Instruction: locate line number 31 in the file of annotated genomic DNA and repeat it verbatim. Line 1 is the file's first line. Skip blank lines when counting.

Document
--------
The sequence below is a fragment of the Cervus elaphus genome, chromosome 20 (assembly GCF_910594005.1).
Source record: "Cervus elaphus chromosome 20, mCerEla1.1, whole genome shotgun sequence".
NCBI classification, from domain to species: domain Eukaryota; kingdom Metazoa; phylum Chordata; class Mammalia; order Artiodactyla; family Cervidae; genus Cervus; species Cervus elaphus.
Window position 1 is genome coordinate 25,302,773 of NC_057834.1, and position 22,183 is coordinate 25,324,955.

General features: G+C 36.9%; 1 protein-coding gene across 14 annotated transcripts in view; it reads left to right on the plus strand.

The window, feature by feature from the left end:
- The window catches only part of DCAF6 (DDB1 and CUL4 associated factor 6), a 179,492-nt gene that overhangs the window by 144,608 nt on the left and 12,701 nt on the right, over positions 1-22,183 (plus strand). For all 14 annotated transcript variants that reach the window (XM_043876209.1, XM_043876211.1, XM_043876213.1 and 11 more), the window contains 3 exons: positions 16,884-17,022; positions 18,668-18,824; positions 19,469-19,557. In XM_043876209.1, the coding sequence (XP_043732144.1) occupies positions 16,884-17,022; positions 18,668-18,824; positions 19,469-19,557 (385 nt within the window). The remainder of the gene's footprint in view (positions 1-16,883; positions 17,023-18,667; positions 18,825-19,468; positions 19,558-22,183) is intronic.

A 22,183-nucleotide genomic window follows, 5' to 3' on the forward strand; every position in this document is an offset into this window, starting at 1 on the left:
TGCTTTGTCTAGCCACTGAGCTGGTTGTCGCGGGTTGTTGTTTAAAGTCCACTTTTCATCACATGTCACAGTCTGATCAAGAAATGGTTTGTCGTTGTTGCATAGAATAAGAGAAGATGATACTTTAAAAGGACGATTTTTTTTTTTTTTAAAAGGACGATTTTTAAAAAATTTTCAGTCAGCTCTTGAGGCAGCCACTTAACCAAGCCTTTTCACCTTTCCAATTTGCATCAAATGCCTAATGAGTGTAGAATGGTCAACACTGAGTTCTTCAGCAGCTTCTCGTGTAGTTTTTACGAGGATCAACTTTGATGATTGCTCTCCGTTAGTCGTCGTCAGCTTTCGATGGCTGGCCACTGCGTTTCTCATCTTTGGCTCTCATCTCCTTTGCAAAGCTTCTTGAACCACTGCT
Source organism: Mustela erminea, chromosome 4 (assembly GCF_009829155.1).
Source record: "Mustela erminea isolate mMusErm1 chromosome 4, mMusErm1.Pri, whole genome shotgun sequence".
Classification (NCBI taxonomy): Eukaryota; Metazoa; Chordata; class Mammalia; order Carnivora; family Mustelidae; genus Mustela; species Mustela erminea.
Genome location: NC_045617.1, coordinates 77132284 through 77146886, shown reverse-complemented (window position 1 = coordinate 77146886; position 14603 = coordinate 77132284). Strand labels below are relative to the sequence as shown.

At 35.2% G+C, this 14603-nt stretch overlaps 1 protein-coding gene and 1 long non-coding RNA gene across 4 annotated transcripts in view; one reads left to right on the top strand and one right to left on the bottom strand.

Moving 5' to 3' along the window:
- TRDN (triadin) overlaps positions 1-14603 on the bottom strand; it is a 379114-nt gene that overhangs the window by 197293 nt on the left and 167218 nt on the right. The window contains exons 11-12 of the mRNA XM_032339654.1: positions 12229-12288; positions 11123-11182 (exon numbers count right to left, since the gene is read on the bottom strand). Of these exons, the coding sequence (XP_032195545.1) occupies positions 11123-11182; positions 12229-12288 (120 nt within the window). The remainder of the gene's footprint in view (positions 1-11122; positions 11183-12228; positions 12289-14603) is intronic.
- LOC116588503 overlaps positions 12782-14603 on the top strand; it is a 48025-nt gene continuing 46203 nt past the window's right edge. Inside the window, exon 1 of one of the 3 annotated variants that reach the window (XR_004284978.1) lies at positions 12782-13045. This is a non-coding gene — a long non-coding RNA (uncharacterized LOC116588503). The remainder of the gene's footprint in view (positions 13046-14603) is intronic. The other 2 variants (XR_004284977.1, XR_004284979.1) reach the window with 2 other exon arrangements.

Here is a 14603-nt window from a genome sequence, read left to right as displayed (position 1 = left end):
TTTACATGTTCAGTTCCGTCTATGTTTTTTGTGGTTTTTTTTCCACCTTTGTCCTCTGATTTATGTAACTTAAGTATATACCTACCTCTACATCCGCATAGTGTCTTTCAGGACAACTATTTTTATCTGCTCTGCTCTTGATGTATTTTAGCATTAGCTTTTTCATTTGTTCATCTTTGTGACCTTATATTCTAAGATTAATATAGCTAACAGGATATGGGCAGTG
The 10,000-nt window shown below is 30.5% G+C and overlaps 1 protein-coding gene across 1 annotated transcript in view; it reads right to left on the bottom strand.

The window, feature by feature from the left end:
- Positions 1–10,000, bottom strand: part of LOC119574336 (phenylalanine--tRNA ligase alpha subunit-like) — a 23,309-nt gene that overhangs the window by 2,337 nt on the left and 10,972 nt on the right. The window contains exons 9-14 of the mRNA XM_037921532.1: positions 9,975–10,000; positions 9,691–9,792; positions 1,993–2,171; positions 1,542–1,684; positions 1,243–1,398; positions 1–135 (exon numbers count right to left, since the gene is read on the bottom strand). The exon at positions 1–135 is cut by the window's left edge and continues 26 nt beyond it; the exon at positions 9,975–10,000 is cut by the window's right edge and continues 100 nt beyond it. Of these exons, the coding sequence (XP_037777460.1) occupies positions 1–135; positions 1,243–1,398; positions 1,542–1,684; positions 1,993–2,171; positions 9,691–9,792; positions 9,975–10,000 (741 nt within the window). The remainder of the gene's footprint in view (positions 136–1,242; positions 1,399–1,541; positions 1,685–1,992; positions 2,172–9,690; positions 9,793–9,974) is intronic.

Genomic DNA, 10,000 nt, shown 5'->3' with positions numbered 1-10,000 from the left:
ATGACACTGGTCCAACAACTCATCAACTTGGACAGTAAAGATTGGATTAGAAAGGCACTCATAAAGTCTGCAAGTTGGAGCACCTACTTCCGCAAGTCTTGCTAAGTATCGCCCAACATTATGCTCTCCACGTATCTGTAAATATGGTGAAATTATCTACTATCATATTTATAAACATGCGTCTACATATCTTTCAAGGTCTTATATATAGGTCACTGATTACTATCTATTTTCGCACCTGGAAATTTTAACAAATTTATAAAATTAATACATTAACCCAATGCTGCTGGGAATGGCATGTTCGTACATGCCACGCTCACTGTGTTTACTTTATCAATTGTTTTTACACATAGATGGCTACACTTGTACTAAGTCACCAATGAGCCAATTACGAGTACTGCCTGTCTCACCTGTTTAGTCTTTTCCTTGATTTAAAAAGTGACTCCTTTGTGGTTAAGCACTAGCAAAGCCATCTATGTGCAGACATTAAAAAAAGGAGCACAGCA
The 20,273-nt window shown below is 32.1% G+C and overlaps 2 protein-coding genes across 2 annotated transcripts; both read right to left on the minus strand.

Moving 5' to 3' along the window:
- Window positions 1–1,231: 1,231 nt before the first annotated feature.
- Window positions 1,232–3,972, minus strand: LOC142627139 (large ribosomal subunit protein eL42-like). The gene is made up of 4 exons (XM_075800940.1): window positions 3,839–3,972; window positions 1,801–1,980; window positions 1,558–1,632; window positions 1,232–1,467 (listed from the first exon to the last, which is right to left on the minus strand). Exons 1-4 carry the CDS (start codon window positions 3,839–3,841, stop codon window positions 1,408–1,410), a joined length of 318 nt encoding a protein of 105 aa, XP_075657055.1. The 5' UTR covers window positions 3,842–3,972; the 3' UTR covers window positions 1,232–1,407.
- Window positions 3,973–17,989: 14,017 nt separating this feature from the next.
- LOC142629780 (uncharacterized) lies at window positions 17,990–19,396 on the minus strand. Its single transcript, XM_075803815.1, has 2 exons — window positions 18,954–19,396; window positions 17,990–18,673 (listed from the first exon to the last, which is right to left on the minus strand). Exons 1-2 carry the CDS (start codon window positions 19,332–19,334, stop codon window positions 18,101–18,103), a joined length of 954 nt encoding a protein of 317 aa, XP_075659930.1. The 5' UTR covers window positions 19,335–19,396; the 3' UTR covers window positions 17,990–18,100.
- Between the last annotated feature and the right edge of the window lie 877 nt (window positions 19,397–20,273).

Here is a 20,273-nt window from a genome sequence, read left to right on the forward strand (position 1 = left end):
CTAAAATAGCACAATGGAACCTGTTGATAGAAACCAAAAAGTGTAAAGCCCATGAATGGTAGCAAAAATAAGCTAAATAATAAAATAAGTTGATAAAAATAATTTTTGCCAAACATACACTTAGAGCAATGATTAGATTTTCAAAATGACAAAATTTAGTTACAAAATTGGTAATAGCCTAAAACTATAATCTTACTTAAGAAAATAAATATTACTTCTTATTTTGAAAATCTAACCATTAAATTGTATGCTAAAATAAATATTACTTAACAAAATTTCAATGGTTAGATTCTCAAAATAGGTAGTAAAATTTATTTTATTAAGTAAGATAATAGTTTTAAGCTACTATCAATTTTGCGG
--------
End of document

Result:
- Between the last annotated feature and the right edge of the window lie 877 nt (window positions 19,397–20,273).